Investments Should Be Oriented Toward Automated Tools

By Michael Rosello, SVP & Chief Information & Operations Officer, Alliance Data Card Services

Michael Rosello, SVP & Chief Information & Operations Officer, Alliance Data Card Services

I never subscribed to the “fox watching the henhouse” theory around why Information Security should be part of any other group of an organization other than IT. If you truly want to be secure versus checking the box on a compliance worksheet, then sit that group right next to the people who implement the work. Make them part of the process from initiation through delivery. Those who choose not to structure their organization this way incur something called “technical debt”, meaning they approve the risks and short cuts to get something accomplished with essentially an IOU that they will come back to clean up all the vulnerabilities after the project goes live. Reality is, they rarely ever do, they move on to next.

"The unemployment rate of an information security professional is less than 2 percent in the US"

That being said, here is an illustration of what I consider the ten security essentials every CIO should know:

1) Asset Management: You need to know what you have in order to know what to protect. Spreadsheet tracking is never a good way to go. Make the investment in a tool where it can be automated, and kept evergreen with very little labor managing it.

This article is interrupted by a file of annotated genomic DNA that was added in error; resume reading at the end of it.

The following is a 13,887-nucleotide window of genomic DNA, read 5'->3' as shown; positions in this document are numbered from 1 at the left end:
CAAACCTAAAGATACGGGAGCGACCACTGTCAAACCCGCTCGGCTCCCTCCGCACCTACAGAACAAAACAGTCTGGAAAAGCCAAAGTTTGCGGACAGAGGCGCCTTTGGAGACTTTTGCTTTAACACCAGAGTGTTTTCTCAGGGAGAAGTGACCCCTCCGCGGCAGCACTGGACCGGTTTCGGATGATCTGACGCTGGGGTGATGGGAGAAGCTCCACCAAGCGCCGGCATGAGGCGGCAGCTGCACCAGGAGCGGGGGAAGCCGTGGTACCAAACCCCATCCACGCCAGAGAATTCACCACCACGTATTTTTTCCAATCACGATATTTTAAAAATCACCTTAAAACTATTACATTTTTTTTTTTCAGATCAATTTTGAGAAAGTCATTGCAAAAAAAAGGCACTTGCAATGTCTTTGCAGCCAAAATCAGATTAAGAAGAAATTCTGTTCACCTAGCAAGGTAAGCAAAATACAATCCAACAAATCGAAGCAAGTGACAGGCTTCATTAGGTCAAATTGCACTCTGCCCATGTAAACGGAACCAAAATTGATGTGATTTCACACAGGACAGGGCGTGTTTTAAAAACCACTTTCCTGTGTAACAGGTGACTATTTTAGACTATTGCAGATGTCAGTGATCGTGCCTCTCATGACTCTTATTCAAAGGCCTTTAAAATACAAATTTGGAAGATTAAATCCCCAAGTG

2) Strategy: Two points to be made here; 
a. A strategy and roadmap are not one in the same. Roadmaps should be associated with products; strategy is architecturally oriented and future looking. 
b. Hesitate creating a strategy that is longer than three years. In this space, tools, threats, vulnerabilities are moving faster than an organization can keep up protecting itself.

3) Process: Bring security upfront in the project lifecycle. If you can’t get acceptance to be part of business case development, a sign-off participant on functional requirements. Make sure its “pre-funding” stage. 

4) Third-Party Management: Growth companies rarely go about it alone. M&A activity, organic growth, all involve multiple partners to help you get there. As due diligence occurs on these vendors, make sure they agree to your security terms, or find another one.

5) Tools: There will be many tools running in your environment, which in itself is performing a need, whether that be vulnerability management, incident management, threat detection, etc but what tools also provide is an ability to centralize and capture intellectual capital. The more documented, and stored information, the less reliant you are on individual resources. We are in a time where professionals in this area are changing companies every 24 months, and compensation seems to have no boundaries. Don’t be a victim to any one specific individual. Protect yourself and your organization.

6) Identity Access: Statistics still prove that there is a far greater change of an internal associate compromising your environment than an outside source. Be diligent in the access they are given. Role-based permissions upfront is standard protocol, but where organizations get lax, is when associated move from job to job internally and their permissions carry with them, and never reset. Adopt tools for this.